Year End Tax Tips

With a few weeks to go before the year-end, you may wish to think about some moves you can take now to save you some taxes for 2016.

Along with the usual advice to do any tax loss selling before December 23rd on any equity investments to offset any capital gains earned in other investments during 2016, there are a few new tax planning strategies that you can take advantage of.

An early November poll released by CIBC reported that almost two-thirds of Canadians are unaware of year-end benefits or strategies that can help them reduce their taxes and save money on their 2016 tax return*.

For example, the use of the fitness and art credits for children will no longer be available after 2016 so remember to gather those receipts now for your tax filing. The art credit is based on up to $250 of qualifying expenses and the refundable children’s fitness tax credit is based on up to $500 of qualifying expenses. You may want to prepay any 2017 expenses in 2016 to reach those maximum amounts before December 31st.

Secondly, another tax planning strategy that expires in 2016 is the tax-free re-balancing of corporate class mutual fund investments, which needs to be done before December 31st. This is the last opportunity to make any portfolio switches for portfolio rebalancing purposes or to lock in any capital gains without attracting any taxes. Any future switches within the Corporate Class investments will result in a deemed disposition and trigger a taxable capital gain.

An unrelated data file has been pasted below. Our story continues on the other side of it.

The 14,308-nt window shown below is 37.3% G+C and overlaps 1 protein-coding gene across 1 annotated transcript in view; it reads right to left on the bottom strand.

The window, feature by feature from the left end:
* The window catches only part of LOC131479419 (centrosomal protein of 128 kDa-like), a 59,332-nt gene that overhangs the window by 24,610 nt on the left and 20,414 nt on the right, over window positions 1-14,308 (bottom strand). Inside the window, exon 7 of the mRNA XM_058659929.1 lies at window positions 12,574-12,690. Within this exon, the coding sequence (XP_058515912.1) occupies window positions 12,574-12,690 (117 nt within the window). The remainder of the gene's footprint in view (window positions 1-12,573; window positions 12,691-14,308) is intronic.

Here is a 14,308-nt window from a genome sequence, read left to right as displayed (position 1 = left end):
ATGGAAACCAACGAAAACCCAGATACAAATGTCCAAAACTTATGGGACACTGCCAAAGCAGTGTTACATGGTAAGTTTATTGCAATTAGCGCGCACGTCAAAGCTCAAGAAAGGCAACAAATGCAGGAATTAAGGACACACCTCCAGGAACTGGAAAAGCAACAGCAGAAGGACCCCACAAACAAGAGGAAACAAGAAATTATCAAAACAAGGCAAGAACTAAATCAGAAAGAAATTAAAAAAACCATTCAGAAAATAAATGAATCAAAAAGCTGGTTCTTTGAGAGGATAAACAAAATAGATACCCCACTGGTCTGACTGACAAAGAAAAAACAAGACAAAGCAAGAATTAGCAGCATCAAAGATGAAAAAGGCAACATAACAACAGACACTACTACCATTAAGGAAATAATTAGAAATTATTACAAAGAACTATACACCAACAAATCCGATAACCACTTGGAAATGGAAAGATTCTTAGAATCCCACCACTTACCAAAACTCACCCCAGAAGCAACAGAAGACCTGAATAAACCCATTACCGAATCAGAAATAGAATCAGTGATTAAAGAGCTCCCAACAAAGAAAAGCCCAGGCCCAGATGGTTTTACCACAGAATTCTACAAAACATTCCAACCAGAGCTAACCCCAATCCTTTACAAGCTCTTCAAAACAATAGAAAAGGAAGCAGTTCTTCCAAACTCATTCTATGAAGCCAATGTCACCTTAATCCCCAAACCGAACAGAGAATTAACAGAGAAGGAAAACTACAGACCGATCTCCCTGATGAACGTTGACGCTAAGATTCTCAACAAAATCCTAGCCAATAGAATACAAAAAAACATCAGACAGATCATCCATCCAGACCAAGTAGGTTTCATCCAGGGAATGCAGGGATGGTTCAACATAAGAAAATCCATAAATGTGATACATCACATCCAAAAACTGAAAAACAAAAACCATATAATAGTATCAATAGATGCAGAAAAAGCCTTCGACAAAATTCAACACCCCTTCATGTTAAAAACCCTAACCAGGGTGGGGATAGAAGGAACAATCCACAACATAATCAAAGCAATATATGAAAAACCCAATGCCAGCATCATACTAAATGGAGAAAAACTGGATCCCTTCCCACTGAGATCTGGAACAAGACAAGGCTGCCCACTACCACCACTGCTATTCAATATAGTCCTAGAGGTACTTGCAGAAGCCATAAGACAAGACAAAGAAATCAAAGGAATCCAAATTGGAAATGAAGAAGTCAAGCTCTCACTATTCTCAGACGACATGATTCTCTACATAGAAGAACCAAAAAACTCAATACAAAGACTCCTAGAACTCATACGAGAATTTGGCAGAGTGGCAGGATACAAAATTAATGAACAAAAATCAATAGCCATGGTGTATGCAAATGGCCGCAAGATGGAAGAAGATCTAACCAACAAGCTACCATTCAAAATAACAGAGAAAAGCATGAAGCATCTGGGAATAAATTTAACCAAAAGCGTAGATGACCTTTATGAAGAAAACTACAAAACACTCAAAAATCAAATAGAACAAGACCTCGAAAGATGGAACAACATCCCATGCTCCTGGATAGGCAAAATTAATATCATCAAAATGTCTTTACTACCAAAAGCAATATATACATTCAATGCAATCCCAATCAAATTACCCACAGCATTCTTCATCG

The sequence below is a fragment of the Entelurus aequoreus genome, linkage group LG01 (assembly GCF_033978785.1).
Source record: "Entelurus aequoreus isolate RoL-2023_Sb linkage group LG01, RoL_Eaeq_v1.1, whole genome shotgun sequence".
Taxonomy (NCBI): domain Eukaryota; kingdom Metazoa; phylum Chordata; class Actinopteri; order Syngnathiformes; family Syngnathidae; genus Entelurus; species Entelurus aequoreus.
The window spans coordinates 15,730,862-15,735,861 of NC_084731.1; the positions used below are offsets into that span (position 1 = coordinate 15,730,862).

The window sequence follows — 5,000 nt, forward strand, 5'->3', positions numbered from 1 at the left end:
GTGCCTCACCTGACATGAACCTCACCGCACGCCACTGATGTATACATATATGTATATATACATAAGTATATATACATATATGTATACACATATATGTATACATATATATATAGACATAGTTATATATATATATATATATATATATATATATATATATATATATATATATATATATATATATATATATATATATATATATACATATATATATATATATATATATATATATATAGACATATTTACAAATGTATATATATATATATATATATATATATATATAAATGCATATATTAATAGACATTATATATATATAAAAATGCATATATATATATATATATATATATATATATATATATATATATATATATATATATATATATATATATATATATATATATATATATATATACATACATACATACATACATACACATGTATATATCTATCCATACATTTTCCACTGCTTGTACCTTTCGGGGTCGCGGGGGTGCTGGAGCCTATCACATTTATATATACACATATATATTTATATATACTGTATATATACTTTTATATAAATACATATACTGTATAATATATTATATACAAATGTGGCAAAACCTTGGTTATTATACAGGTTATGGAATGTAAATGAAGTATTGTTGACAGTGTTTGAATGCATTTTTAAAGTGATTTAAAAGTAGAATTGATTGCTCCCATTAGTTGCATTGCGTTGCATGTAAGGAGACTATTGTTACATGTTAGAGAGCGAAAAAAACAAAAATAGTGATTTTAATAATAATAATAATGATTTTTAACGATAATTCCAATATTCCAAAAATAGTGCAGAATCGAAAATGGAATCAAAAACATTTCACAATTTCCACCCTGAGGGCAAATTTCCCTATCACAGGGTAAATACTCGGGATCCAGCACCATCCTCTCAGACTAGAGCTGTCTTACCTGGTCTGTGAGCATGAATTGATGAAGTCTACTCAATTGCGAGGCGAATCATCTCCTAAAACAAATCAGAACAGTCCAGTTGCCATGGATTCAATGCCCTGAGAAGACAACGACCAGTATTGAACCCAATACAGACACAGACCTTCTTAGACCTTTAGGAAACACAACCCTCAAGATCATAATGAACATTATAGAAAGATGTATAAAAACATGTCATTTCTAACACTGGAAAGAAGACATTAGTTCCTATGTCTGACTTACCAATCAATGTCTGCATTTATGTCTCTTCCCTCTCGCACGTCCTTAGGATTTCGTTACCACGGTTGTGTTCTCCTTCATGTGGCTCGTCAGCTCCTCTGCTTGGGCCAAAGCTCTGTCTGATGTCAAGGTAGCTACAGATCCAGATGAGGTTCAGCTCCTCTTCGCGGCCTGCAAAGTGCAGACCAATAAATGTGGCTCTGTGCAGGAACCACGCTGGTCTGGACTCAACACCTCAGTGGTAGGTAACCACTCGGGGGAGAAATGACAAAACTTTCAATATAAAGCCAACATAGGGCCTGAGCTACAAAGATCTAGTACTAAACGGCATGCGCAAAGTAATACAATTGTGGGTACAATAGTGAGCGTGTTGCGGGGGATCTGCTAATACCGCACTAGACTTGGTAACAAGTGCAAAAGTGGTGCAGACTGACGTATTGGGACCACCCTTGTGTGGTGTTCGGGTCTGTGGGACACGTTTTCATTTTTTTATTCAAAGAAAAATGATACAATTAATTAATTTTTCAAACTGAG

Under current tax rules, the exchange from one class of mutual fund shares within the corporation to another class of shares (from a Canadian equity fund to a Global equity fund for example) is done on a tax deferred basis. This tax deferral will no longer exist starting in 2017 so that any future rebalancing may result in a taxable capital gain – that has not been the case up until this year as announced in the recent Federal Budget.

Additionally, there is a new tax credit available in 2016 to assist seniors and those eligible for the disability tax credit with certain home renovations. The new, non-refundable Home Accessibility Tax Credit (HATC) is equal to 15% of up to $10,000 of expenses per year towards eligible renovations. The credit is aimed at people who need help to gain access to, or to be more mobile or functional within their own home, or to reduce their risk of harm within their home or from entering their home.

Thirdly, another new tax credit for 2016 is the School Supply Tax Credit. This credit is meant to compensate teachers and early childhood educators, who incur personal expenses for the purchase of teaching supplies, to enhance the students’ classroom learning environment. The new tax credit allows educators to claim a 15% refundable tax credit for up to $1,000 in qualifying school supply expenses each year. In order to qualify, they will need to show the supplies were purchased "for the purpose of teaching or otherwise enhancing learning in a classroom or learning environment." Therefore, it is recommended to retain the receipts in case they need to be verified.

And finally, please make sure you top up your 2016 TSFA contribution and any RESP contributions for each child before year end. It is also a good time to start thinking about investing in your 2016 RRSP if you have not already done so.

Call our office today to discuss your investment tax planning needs!

*CNW Newswire, Three-quarters of Canadians risk missing out on 2016 tax savings: CIBC Poll. Retrieved on November 14, 2016.

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